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Sen. Ron Johnson’s 2020 Report Card

Senior Senator from Wisconsin
Republican
Serving Jan 5, 2011 – Jan 3, 2023


These statistics cover Johnson’s record during the 116th Congress (Jan 3, 2019-Jan 3, 2021) and compare him to other senators also serving at the end of the session. Last updated on Jan 30, 2021.

A higher or lower number below doesn’t necessarily make this legislator any better or worse, or more or less effective, than other Members of Congress. We present these statistics for you to understand the quantitative aspects of Johnson’s legislative career and make your own judgements based on what activities you think are important.

Keep in mind that there are many important aspects of being a legislator besides what can be measured, such as constituent services and performing oversight of the executive branch, which aren’t reflected here.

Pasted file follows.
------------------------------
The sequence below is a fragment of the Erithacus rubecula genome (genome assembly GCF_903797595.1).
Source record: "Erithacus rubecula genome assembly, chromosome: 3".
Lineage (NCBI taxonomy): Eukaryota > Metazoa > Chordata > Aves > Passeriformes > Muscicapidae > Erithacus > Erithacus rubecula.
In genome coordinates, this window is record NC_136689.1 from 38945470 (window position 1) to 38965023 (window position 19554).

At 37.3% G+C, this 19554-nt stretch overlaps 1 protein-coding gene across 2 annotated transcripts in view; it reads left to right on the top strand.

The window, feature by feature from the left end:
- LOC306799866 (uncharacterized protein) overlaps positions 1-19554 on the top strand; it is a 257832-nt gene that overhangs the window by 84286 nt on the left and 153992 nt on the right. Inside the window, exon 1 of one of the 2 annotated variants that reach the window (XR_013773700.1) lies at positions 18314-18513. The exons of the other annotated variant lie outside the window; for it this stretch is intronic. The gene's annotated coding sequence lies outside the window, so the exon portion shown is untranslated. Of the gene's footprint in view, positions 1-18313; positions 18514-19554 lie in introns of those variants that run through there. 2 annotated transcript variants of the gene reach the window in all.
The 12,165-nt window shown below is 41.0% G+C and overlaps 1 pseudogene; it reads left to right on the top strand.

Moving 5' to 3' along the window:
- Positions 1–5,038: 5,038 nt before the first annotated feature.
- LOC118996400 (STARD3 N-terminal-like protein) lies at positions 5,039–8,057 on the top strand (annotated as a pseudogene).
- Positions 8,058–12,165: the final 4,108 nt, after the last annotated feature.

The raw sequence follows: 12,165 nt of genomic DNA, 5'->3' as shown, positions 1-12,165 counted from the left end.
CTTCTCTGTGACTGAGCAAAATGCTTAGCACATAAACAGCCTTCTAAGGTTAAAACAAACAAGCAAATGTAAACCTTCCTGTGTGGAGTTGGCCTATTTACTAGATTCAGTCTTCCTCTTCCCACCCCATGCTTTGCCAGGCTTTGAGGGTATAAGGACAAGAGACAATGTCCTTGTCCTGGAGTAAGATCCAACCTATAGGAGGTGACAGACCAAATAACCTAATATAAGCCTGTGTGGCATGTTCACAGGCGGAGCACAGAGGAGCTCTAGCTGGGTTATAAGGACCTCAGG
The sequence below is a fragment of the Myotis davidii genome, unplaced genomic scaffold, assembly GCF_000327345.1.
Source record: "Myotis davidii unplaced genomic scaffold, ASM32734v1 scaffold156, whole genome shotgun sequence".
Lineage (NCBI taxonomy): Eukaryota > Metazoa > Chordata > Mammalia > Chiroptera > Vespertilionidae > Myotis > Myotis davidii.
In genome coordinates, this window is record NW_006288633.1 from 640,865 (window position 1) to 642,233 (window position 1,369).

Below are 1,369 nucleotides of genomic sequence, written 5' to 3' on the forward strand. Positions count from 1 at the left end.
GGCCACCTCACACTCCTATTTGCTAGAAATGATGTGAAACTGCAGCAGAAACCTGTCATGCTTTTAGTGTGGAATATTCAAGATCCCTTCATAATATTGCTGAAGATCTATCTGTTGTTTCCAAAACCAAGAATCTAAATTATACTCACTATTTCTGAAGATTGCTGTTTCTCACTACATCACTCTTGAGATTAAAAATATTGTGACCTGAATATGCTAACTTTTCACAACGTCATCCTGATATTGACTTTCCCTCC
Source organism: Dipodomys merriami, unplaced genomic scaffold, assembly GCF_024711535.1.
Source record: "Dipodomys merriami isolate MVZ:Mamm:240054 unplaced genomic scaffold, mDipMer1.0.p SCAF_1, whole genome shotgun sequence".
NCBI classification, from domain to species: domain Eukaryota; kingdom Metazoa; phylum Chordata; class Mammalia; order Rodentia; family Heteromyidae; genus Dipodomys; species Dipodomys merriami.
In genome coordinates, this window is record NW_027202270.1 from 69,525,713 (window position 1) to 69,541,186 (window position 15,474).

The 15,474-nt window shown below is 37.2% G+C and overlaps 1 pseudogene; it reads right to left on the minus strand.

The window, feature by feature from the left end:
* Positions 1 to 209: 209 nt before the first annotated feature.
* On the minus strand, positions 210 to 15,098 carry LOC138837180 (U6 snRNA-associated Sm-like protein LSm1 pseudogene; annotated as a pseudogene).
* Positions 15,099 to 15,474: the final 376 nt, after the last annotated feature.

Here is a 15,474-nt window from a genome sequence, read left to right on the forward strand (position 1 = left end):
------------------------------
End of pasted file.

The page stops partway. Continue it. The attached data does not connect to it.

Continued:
Cosponsored the 6th fewest bills compared to All Senators

Johnson cosponsored 128 bills and resolutions introduced by other Members of Congress. Cosponsorship shows a willingness to work with others to advance policy goals. View Cosponsored Bills »

Compare to all Senate Republicans (8th percentile); Serving 10+ Years (6th percentile); All Senators (5th percentile).


 

Got influential cosponsors the 5th most often compared to Senate Republicans (tied with 2 others)

12 of Johnson’s bills and resolutions in the 116th Congress had a cosponsor who was a chair or ranking member of a committee that the bill was referred to. Getting support from committee leaders on relevant committees is a crucial step in moving legislation forward.

Those bills were: S. 396: A bill to amend section ...; S. 831: A bill to direct the ...; S. 1313: RIP MSP Act; S. 1867: DHS Countering Unmanned Aircraft Systems ...; S. 2769: Congressional Reporting Burden Reduction Act; S. 3118: TRAC Act; S. 4096: A bill to extend the ...; S. 4133: REAL ID Modernization Act; S. 4157: National Infrastructure Simulation and Analysis ...; S. 4210: Securing Healthcare and Response Equipment ...; S.Res. 27: A resolution calling for a ...; S.Res. 65: A resolution congratulating the Hellenic ...